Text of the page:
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  5. "我现在非常渴!"

"我现在非常渴!"

Translation:I am very thirsty now!

November 18, 2017

18 Comments


https://www.duolingo.com/profile/Janus159341

Feichang is usually translated as "extremely," so this should be preferable to "very," although both are probably fine to use to express the meaning.


https://www.duolingo.com/profile/robosquiggles

I agree. I always learned that 非常 meant "extremely" but was marked wrong here.


https://www.duolingo.com/profile/codewritertom

"I am very thirsty right now" is also a correct answer, please add to your answer database.


https://www.duolingo.com/profile/LeChatParle

Just FYI, you have to report the sentence to get them to add anything. They won't get notified of this comment.


https://www.duolingo.com/profile/Rk5I3

Isn't that 正在?


https://www.duolingo.com/profile/Gabrielle145359

正在 is for action verbs in the process of happenING right now. 现在 is the time word meaning "now" (the present moment). 渴 is an adjective, not an action verb, so it can't be modified by 正在.


https://www.duolingo.com/profile/pt321

In other cases, if only write "now", the exercise is wrong and it's the exactly same Chinese word and context


https://www.duolingo.com/profile/sovanyio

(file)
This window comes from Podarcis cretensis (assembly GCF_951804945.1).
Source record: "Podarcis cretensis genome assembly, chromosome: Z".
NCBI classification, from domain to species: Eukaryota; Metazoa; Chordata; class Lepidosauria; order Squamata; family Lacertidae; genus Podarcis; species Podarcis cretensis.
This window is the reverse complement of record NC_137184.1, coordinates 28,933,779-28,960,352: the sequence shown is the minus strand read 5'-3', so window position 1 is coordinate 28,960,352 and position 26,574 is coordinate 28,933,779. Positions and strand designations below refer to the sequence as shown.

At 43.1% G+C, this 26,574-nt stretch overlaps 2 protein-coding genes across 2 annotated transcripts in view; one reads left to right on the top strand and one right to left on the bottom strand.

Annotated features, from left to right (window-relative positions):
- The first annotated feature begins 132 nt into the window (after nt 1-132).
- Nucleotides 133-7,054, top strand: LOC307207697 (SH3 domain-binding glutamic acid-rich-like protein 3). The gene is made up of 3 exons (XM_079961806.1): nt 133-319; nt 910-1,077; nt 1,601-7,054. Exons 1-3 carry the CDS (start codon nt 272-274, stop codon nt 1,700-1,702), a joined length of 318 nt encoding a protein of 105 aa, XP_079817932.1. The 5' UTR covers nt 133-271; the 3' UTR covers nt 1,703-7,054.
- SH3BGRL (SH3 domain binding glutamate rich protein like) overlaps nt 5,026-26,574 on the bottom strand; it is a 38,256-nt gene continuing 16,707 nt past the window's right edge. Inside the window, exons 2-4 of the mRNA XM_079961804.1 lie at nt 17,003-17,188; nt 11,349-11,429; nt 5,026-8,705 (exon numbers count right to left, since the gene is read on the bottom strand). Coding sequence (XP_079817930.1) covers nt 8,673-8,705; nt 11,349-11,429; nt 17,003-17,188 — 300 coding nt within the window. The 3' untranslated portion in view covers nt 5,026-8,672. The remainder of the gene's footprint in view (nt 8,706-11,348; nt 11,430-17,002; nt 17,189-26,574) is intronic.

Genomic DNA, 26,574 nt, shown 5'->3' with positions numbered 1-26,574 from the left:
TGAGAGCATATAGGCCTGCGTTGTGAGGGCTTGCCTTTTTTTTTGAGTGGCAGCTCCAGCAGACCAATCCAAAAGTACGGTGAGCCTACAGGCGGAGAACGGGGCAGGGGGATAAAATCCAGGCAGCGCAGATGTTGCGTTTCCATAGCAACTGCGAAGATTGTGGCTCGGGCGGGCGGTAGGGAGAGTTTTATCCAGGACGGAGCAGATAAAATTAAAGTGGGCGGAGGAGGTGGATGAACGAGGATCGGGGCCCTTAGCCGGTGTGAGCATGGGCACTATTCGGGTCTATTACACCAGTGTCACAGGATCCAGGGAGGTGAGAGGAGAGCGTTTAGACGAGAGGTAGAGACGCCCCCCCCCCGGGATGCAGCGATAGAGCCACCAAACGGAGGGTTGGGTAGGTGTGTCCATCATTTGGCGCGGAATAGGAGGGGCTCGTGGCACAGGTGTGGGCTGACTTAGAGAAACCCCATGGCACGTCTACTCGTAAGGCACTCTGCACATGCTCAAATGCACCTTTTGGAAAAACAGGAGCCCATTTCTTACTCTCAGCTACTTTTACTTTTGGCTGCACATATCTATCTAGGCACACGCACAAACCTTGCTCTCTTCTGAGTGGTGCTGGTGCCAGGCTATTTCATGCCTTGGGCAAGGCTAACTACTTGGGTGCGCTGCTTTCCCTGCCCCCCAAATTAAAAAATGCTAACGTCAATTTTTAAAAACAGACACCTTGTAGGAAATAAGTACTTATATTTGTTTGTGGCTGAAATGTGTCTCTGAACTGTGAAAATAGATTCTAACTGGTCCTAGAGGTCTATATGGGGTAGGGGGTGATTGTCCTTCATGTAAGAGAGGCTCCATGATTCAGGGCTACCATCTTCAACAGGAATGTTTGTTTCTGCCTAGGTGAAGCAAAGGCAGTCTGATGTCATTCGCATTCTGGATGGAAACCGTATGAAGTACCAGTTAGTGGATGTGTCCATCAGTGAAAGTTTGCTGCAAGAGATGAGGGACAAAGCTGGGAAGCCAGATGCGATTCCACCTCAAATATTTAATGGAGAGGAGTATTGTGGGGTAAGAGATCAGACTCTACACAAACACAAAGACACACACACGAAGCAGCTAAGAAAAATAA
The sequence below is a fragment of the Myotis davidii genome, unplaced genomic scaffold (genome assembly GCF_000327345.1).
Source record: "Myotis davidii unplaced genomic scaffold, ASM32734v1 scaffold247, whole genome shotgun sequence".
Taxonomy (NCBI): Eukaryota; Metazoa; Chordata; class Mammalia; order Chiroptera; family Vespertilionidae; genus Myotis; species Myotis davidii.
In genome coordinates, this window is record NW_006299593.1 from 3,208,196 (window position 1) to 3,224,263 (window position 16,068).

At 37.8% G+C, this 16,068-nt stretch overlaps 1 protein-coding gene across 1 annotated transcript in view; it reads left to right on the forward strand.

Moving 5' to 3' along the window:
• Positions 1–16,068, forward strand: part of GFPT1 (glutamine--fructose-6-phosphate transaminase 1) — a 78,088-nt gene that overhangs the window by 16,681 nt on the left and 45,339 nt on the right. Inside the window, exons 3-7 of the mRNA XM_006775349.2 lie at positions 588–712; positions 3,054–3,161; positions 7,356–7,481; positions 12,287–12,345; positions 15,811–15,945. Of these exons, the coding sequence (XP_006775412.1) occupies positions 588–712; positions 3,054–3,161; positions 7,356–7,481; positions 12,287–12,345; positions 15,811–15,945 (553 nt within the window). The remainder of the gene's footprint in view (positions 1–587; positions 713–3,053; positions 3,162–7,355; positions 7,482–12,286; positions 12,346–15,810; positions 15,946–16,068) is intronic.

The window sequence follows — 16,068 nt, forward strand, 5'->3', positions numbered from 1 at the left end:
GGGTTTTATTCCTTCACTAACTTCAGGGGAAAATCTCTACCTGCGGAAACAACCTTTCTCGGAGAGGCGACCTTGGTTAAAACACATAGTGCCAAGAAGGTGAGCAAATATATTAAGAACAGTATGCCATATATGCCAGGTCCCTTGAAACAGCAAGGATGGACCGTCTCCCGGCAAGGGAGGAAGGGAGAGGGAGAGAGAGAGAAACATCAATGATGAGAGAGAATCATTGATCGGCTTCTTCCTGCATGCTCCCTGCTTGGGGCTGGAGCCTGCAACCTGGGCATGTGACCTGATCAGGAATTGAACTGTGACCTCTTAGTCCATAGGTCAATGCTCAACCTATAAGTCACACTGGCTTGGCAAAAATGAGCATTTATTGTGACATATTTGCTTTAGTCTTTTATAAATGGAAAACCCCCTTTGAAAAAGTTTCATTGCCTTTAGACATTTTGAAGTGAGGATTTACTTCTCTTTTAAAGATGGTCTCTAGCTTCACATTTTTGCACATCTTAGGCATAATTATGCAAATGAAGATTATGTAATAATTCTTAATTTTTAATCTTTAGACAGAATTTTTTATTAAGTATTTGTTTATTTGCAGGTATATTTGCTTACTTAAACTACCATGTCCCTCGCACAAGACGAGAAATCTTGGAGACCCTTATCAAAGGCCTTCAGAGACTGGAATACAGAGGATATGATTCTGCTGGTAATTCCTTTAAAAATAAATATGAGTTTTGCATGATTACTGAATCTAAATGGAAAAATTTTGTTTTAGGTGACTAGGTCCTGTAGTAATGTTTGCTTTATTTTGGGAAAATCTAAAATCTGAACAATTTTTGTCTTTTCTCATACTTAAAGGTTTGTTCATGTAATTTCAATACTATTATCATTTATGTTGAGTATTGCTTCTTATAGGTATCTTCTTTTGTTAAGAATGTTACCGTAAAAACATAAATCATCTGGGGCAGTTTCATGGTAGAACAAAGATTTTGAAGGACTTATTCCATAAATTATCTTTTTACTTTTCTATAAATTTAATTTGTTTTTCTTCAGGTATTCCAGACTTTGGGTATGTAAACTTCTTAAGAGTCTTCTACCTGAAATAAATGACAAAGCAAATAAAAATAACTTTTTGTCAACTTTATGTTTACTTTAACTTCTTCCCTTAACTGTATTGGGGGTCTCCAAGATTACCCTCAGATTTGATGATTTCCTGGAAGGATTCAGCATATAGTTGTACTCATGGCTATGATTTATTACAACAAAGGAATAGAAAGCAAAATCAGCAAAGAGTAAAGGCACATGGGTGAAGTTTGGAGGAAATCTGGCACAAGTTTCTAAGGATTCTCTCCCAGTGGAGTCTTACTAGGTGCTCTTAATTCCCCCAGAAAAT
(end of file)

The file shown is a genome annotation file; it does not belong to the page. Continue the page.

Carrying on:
"I am now extremely thirsty" rejected


https://www.duolingo.com/profile/DaveLommen

That would be awkward English, at best. "I am extremely thirsty now" should be accepted, though.


https://www.duolingo.com/profile/clwebb

I agree, and that was my answer.


https://www.duolingo.com/profile/Gabrielle145359

I would translate your sentence as 我现在非常渴了。 This is because I read "I am now X" to mean that you are are emphasizing that X is a new situation. You create the same emphasis in Chinese by putting the 了 at the end.


https://www.duolingo.com/profile/paul03datura

I am extremely thirsty now


https://www.duolingo.com/profile/Karoliina765050

非常 translates as 'extremely', so 'I am extremely thirsty' should be accepted.


https://www.duolingo.com/profile/TheGin04

You don't have to say now in english.


https://www.duolingo.com/profile/DaveLommen

You do. Otherwise, "xian zai" should be omitted in Chinese as well.


https://www.duolingo.com/profile/Geimle
  • 1905

I'm trying to find the rule of when to start with the time/adverb and when to start with the pronoun. English isn't picky. My sense of Chinese is that it isn't as picky as Duo presents but I could be wrong about that.


https://www.duolingo.com/profile/Gabrielle145359

They are interchangable in most sentence structures, although they may give slightly different emphases.

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